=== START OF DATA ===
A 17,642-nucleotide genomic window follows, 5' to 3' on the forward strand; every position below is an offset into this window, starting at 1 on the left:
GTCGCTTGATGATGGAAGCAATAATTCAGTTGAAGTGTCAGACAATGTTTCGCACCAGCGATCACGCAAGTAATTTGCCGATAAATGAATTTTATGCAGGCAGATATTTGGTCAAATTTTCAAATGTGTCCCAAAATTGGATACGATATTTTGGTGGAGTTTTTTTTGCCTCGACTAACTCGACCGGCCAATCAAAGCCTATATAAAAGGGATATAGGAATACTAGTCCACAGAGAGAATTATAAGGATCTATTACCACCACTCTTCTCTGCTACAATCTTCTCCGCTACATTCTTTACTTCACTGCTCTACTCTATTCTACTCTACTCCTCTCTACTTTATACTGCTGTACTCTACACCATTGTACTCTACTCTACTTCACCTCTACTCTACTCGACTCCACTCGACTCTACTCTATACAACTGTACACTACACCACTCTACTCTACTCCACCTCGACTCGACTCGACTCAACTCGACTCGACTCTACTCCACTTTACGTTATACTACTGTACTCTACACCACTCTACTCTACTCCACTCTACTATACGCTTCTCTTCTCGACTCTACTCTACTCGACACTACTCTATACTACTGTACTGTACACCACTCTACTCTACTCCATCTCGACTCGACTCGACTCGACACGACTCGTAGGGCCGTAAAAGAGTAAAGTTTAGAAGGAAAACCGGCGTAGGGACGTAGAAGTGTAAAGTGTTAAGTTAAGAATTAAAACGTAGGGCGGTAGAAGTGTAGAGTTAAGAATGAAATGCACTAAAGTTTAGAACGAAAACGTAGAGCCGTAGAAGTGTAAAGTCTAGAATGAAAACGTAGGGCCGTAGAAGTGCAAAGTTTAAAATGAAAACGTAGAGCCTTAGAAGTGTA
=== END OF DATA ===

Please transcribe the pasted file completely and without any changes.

A 17,642-nucleotide genomic window follows, 5' to 3' on the forward strand; every position below is an offset into this window, starting at 1 on the left:
GTCGCTTGATGATGGAAGCAATAATTCAGTTGAAGTGTCAGACAATGTTTCGCACCAGCGATCACGCAAGTAATTTGCCGATAAATGAATTTTATGCAGGCAGATATTTGGTCAAATTTTCAAATGTGTCCCAAAATTGGATACGATATTTTGGTGGAGTTTTTTTTGCCTCGACTAACTCGACCGGCCAATCAAAGCCTATATAAAAGGGATATAGGAATACTAGTCCACAGAGAGAATTATAAGGATCTATTACCACCACTCTTCTCTGCTACAATCTTCTCCGCTACATTCTTTACTTCACTGCTCTACTCTATTCTACTCTACTCCTCTCTACTTTATACTGCTGTACTCTACACCATTGTACTCTACTCTACTTCACCTCTACTCTACTCGACTCCACTCGACTCTACTCTATACAACTGTACACTACACCACTCTACTCTACTCCACCTCGACTCGACTCGACTCAACTCGACTCGACTCTACTCCACTTTACGTTATACTACTGTACTCTACACCACTCTACTCTACTCCACTCTACTATACGCTTCTCTTCTCGACTCTACTCTACTCGACACTACTCTATACTACTGTACTGTACACCACTCTACTCTACTCCATCTCGACTCGACTCGACTCGACACGACTCGTAGGGCCGTAAAAGAGTAAAGTTTAGAAGGAAAACCGGCGTAGGGACGTAGAAGTGTAAAGTGTTAAGTTAAGAATTAAAACGTAGGGCGGTAGAAGTGTAGAGTTAAGAATGAAATGCACTAAAGTTTAGAACGAAAACGTAGAGCCGTAGAAGTGTAAAGTCTAGAATGAAAACGTAGGGCCGTAGAAGTGCAAAGTTTAAAATGAAAACGTAGAGCCTTAGAAGTGTA